While allowing the bail plea the court declared that a bare reading of sec 295-A of the PPC with sec 196 of the CrPC was enough to show that an offence under sec 295A was not an offence against an individual, it was an offence against the state. As such courts should take cognizance of such matters only when the federal or a provincial government, or an officer authorized by them, granted the police permission to register a case.

Cases on religious grounds

An Ahmedi, Mansoor Ahmad from Hafizabad, was sentenced to life imprisonment for burning the Holy Quran and five new cases on religious grounds were registered during the last quarter of 2005 (that is, in addition to those covered in the State of Human Rights 2005). …

In the seven new cases registered against members of the Ahmediya community 21 people (one of them a woman) were named as accused: The charges in most cases included violation of the Ahmedi-specific provisions added to the Penal Code by Gen. Ziaul Haq. Four of these cases were registered in Punjab and three in Sindh.

The details of these new cases follow:

Cases against Ahmadis
Name /s
Arrested or
M. Latif Butt
Chenab Nagar, Punjab
Mirza Masroor Ahmad
Mirza Khalil Ahmad
Khurshid Ahmad
Sultan Ahmad Dogar
Mst Umatur Rashid
Tando Adam, Sindh
295/A,B,C, 298/C
Printed an article in a magazine
Maula Buksh
M. Akbar
Haji Khas Kheli
Dr. Mannan Siddique
Mirpur Khas, Sindh
298/C 341/34
Not arrested
Asghar Ali
Naeem Akram
Prof Iftikhar Ahmad
Sialkot, Punjab
Zaheer Ahmad
Waqar Ahmad
Fayaz Ahmad
Sialkot, Punjab
Burnt the pages of Holy Quran
Sultan Dogar
Agha Saifullah
295/B 298/C
M. Tariq
Tando Adam, Sindh
Hurt religious feelings by scratching
the stickers bearing
anti-Ahmedia slogans in a bus.

Fundamental freedoms
Freedom of thought, conscience and religion

… It is the will of the people of Pakistan to establish an order … wherein shall be guaranteed fundamental rights, including equality of status, of opportunity and before law, social, economic and political justice, and freedom of thought, expression, belief, faith, worship and association, subject to law and public morality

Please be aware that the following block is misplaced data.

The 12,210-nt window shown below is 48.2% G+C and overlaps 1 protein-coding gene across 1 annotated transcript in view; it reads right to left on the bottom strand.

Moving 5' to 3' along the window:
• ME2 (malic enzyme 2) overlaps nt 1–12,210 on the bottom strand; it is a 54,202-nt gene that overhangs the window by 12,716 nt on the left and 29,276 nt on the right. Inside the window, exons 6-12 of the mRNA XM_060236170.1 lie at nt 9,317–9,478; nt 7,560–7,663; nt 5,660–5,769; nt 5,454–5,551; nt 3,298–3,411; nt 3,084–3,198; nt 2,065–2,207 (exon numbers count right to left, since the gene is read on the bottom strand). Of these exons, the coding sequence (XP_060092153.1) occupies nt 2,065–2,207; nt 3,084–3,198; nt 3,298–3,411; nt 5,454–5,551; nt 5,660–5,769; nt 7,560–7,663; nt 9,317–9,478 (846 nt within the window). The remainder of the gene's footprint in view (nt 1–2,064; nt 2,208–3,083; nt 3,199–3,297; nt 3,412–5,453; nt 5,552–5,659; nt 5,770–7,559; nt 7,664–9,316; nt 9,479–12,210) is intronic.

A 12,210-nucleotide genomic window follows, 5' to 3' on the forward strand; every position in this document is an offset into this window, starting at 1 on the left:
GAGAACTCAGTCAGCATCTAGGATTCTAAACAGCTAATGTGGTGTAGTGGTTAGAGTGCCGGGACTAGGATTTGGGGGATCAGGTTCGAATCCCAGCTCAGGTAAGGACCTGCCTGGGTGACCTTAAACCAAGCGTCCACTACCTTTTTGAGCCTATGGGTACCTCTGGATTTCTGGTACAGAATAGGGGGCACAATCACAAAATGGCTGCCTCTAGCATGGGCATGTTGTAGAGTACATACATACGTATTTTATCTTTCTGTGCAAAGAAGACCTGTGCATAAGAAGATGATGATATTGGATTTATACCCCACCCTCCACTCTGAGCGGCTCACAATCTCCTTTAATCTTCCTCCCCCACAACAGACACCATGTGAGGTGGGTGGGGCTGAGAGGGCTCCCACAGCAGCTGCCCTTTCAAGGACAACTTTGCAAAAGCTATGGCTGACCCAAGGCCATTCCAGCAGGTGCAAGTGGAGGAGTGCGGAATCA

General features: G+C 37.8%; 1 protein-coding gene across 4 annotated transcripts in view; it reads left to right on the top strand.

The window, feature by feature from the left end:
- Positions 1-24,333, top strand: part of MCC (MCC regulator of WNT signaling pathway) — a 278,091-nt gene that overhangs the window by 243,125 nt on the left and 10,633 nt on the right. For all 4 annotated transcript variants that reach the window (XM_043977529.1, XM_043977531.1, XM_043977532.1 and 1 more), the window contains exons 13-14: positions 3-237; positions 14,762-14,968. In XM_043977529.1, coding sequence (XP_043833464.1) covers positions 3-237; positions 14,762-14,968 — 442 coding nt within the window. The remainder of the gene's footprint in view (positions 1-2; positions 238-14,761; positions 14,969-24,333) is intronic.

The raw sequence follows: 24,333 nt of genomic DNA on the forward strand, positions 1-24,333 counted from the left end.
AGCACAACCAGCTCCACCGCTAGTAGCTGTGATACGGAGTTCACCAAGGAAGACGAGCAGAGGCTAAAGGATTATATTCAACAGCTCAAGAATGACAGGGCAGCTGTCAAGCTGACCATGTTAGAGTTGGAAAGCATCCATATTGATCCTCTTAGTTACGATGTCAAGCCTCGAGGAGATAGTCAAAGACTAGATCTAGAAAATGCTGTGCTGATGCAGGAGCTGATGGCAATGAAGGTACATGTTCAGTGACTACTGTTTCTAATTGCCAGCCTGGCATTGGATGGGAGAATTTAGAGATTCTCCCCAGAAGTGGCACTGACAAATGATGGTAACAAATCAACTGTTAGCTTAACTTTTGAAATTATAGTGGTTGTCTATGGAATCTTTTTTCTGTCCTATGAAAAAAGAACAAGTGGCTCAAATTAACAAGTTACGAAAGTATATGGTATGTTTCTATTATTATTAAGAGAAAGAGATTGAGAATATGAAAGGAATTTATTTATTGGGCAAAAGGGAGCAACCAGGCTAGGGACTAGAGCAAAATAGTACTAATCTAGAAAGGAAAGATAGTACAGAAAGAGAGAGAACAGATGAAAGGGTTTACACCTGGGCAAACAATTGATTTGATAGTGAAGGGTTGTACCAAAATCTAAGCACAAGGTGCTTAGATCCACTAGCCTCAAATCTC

Constitution of Pakistan

Subject to law, public order and morality (a) every citizen shall have the right to profess, practise and propagate his religion; and (b) every religious denomination and every sect thereof shall have the right to establish, maintain and manage its religious institutions.

Article 20

All human beings are born free and equal in dignity and rights. They are endowed with reason and conscience and should act towards one another in a spirit of brotherhood.

Universal Declaration of Human Rights
Article 1

Everyone has the right to freedom of thought, conscience and religion; this right includes freedom to change his religion or belief, and freedom, either alone or in community with others and in public or private, to manifest his religion or belief in teaching, practice, worship and observance.

Article 18

No one shall be subject to coercion which would impair his freedom to have a religion or belief of his choice.

No one shall be subject to discrimination by any state, institution, group of persons, or person on the grounds of religion or other belief.

UN Declaration on the Elimination of All Forms of
Intolerance and of Discrimination Based on Religion or Belief

Articles 1(2) and 2(1)